Yet, if Steve Kerr had called me up and said, “Kirby Longo, Golden State has drafted you, I expect you on the court tomorrow.” What would happen? It would be an absolute nightmare, to put me on the court with Derrick Westbrook, Karl Anthony-Towns or the Greek Freak? I can’t think of many things more miserable, it would feel like some surreal form of torture. Why? Because I am not capable of playing at that level, I don’t have the skills, the capacity, I quit working toward it years ago. Yet that’s me- for those who have the skills, who have the capacity to play at that level, being drafted my Golden State would be a dream come true!
This, I hope, can elucidate the image of the five foolish virgins, and even more, our spiritual lives. The five wise virgins are those who spent their lives- that period of waiting while the bridegroom tarried- preparing themselves for the great feast. Meanwhile, the foolish virgins are the spiritual equivalent of my basketball life: they may have a vague desire to enter the feast, yet they stopped living in accord with that desire long ago, thus the oil- the fuel necessary to jump into action when called upon- has emptied.
Now to us- we all, as baptized persons- have at least the vague desire for heaven, the desire to “meet the Lord in the air” when he returns, not in some rapture, but in the resurrection of the dead. Yet this is always the question- are we preparing our souls for that meeting, whether it is in His second coming or in the end of our earthly lives. He is delayed- have we given up the dream, or perhaps never really taken it seriously to begin with? If so, when we die and we arrive at the judgement gates, we will be like the foolish virgins, or like me suiting up for Golden State. By that I mean we will simply be incapable of entering. For as one Erasmo remarks, when we die, all “Hypocritical masks or adamant protestations of sterling intentions and a vague ‘commitment’ to the good” are stripped away and who we really are is laid bare.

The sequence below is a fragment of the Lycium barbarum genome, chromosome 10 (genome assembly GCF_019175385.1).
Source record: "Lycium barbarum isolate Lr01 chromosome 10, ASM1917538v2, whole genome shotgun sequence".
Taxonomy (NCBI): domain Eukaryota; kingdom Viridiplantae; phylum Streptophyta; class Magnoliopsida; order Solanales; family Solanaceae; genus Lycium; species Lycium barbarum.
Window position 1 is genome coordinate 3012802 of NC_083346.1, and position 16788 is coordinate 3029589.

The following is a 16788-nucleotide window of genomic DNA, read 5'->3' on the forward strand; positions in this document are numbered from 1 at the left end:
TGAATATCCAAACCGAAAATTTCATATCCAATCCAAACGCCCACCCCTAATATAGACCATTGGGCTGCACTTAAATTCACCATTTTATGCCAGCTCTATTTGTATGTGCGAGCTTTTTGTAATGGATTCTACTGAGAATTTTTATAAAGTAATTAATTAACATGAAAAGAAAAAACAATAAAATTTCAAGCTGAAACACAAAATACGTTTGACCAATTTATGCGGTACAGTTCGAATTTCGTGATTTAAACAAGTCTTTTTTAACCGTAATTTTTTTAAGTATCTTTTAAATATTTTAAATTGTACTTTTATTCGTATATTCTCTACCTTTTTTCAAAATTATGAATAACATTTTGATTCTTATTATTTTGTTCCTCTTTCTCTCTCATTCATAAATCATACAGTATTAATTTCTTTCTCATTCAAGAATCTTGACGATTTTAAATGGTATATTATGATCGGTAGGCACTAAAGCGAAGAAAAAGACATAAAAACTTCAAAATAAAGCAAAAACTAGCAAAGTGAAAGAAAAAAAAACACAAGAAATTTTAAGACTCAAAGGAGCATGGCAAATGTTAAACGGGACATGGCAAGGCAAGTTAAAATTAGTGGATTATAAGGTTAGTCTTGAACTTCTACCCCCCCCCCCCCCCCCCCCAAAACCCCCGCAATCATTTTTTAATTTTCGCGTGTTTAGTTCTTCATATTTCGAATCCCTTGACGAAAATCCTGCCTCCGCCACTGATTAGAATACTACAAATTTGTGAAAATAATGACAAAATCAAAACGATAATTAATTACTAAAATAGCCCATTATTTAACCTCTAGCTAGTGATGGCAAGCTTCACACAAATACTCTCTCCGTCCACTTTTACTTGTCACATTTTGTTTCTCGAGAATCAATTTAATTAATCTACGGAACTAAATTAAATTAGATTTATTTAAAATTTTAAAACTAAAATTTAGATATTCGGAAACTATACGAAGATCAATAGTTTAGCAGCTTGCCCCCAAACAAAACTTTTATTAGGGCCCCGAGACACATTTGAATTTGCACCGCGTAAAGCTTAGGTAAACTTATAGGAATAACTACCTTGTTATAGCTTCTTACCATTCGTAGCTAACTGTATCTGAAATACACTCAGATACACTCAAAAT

What is heaven? It is a place of perfect love, not the watered down, romanticized love of our culture, but the brutally difficult selfless love the Jesuit in the story I told had to learn in Calcutta. If we do not let God transform us, if we do not let God put to death our selfish desires in this life, we will simply be incapable of operating in heaven.
You see, the judgement we will face at the gates of heaven is not God looking at his checklist of our life and seeing whether we made the cut. God desires to transform us in grace- to make us saints in this life, to teach us to love that we can be free to enter the gates of heaven joyfully! If we do not learn to love, we will stand at the gates of heaven with our soul bared, and it will appear as miserable as the streets of Calcutta appeared to that young, selfish Jesuit. God will not need to condemn us, for we will flee to a place where we can be comfortable, where we can serve only ourselves as we did in this life- we will flee to hell.
We are called in this time leading up to the celebration of God’s incarnation, his advent, when he came to teach us how to truly love, to meditate on whether we are letting him transform us. That young selfish Jesuit endured the death of his selfish nature and grew to be a holy man. That is our calling, yet if Christ came today- would you be ready to follow him in procession or have you let his divine light flicker and die? For me, I know I am selfish, this homily convicts me, I am not a saint, I have failed to let Christ form my heart. Now is as good of a time as any to begin again the work of love.
32nd Sunday OT_Cycle A